07. Beach House — Thank Your Lucky Stars
Beach House Thank Your Lucky Stars
There’s such a thing as too much of a good thing. Beach House’s Depression Cherry remains one of the best albums of the year, and one that deeply touched my own life. It’s a powerful record. But by releasing another record on the heels of their strongest work to date, the Baltimore dream pop duo both wildly overestimated the attention span of a modern consumer, and watered down the worth of their own output. They’re already accused constantly of making sounds that essentially all sound the same, and wherever you fall on that spectrum, at least having a span of time between album releases helps you pick out the tiny idiosyncrasies that prove it wrong. The site I worked at for the majority of the year accidentally uncovered the surprise release, and honestly, it didn’t elicit a lot of excitement in any of us. The proximity meant that fans would be endlessly pitting the two against each other, or filtering them through the lens of each other, neither of which are helpful or useful. And then there were all the people claiming that TYLS was somehow superior to Depression Cherry? Let’s all agree that taking some time between album releases is built into the system because it’s a useful, necessary break for fans and critics alike, instead of pretending that music can come to us free and pure just because it wasn’t proceeded by a press release.

06. Justin Bieber — Purpose
Justin Bieber Purpose
Let me clarify my stance on Justin Bieber: Purpose is a terrible, overwrought album of unfocused pop dribs and drabs. It reeks of toxic teen boy whining, and petty, sexist grievances, even as Bieber strives to enter adulthood. But, none of this can mitigate the fact that “Sorry” and “What Do You Mean” and “Where Ü Now” (barely an album track, let alone a Bieber track, guys) aren’t brilliant, beyond perfect, unfuckwithable magnificence. They are. That doesn’t mean the whole album is good though. That’s why we’re allowed to download single serving tracks off iTunes for $1.29 and move on with our lives, creating playlists that encompass the cream of an album without getting weighed down by all the sour milk at the bottom. I hope one day Bieber makes an entire album as good as “Sorry,” and that it has better lyrical intentions, too. But to pretend Purpose is anything more than a flop is far too much to ask from me. Related note: If the girl with the green shirt in the “Sorry” video is reading this, can you please call me?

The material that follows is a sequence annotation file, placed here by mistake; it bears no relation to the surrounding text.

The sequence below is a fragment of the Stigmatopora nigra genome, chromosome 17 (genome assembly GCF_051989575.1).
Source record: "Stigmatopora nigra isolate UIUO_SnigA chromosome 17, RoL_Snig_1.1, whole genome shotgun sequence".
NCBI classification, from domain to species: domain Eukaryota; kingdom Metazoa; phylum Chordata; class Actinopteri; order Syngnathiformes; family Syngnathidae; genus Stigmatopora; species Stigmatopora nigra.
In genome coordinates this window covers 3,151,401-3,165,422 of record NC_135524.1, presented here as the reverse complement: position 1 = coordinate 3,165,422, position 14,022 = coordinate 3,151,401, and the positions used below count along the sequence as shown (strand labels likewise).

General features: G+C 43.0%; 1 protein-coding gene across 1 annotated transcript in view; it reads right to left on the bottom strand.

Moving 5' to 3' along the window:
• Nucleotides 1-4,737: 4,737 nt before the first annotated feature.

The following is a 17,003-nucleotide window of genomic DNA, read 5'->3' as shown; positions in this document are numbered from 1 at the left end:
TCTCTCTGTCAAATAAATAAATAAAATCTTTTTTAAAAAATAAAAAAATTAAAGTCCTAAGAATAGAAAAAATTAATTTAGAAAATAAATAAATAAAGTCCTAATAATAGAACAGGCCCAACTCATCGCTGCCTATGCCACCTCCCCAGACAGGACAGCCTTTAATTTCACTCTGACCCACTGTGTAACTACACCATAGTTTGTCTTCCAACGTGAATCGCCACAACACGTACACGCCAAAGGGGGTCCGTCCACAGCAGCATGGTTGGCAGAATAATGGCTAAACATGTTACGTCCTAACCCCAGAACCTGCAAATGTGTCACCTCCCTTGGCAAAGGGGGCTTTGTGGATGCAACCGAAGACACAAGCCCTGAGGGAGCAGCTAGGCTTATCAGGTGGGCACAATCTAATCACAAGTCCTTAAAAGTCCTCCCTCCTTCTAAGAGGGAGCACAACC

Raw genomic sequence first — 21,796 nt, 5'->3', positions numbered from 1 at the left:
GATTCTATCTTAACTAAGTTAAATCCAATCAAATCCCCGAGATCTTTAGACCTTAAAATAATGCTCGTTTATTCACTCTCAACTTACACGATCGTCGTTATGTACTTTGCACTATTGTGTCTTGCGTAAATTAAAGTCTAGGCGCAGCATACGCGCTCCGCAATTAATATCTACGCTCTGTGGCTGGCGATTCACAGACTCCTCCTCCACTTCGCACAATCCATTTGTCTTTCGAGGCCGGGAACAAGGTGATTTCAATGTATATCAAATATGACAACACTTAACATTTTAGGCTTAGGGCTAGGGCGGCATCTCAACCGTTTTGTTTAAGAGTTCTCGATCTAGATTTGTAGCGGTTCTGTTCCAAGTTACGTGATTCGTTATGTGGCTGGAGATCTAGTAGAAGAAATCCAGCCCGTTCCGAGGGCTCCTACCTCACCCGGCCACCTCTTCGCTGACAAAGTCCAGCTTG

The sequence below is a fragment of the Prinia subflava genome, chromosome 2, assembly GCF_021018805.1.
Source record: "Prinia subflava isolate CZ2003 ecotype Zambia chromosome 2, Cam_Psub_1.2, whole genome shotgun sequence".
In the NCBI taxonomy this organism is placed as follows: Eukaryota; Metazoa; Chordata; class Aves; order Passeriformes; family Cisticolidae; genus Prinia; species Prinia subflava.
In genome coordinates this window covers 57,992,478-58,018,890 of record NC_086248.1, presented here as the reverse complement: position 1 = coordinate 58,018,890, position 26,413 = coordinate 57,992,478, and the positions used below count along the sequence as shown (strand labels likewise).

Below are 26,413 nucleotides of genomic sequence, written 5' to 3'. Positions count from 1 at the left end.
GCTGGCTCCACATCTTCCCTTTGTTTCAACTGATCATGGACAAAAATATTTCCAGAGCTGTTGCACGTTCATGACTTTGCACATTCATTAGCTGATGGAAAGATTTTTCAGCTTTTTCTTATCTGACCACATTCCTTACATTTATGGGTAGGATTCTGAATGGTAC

05. Ryan Adams — 1989
1989 Ryan Adams Taylor Swift